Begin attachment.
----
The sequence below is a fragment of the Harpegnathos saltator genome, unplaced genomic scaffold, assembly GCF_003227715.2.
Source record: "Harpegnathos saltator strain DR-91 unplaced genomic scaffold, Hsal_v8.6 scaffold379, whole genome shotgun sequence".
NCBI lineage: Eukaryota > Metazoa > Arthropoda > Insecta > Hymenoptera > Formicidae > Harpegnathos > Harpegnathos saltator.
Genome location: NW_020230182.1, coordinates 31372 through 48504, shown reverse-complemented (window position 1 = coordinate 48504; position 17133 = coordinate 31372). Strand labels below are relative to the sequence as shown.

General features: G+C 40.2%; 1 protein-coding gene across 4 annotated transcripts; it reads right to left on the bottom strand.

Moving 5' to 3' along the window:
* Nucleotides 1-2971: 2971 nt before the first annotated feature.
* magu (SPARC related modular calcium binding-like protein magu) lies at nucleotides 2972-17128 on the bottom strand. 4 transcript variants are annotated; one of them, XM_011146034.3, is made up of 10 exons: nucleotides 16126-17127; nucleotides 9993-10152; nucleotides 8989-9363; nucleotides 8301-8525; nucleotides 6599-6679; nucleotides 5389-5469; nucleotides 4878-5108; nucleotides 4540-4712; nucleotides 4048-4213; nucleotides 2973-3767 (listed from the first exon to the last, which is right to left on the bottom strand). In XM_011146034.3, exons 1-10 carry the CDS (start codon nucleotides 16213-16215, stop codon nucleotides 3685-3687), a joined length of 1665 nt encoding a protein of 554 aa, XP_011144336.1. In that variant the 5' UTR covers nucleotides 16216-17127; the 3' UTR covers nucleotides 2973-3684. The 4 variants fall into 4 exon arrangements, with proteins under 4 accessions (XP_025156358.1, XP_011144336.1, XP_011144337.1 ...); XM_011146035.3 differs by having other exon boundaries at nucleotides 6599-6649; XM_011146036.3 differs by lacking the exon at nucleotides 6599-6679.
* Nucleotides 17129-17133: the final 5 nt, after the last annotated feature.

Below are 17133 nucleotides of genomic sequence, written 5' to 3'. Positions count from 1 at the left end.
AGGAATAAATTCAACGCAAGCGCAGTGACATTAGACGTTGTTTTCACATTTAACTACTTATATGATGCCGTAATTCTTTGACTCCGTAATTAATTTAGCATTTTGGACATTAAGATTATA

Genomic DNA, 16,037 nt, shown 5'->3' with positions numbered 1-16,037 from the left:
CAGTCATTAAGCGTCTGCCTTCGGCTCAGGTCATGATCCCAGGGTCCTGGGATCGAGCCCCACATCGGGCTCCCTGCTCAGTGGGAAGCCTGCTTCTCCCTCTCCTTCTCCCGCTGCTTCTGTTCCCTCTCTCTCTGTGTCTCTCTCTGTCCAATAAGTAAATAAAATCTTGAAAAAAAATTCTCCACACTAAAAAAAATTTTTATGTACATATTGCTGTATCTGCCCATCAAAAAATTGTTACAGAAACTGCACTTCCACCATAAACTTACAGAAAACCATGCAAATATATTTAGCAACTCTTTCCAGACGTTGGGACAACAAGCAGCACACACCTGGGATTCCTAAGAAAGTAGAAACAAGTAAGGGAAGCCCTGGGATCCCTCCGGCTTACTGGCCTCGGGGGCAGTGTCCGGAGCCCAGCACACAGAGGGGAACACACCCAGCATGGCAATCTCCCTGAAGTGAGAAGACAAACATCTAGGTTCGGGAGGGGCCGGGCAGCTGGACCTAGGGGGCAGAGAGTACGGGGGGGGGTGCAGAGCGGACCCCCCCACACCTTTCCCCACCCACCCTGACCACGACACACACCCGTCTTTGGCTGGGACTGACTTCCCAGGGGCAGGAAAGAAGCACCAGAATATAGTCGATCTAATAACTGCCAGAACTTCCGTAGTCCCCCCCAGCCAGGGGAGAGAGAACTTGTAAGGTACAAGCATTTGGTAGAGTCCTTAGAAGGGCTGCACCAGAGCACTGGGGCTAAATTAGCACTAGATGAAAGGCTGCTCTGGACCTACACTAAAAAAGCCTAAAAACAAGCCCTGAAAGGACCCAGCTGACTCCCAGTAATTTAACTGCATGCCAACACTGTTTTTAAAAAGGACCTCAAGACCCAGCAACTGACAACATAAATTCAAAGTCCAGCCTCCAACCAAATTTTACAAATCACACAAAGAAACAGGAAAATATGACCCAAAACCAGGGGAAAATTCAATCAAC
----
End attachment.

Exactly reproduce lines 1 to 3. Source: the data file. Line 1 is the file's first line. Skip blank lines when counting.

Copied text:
The sequence below is a fragment of the Harpegnathos saltator genome, unplaced genomic scaffold, assembly GCF_003227715.2.
Source record: "Harpegnathos saltator strain DR-91 unplaced genomic scaffold, Hsal_v8.6 scaffold379, whole genome shotgun sequence".
NCBI lineage: Eukaryota > Metazoa > Arthropoda > Insecta > Hymenoptera > Formicidae > Harpegnathos > Harpegnathos saltator.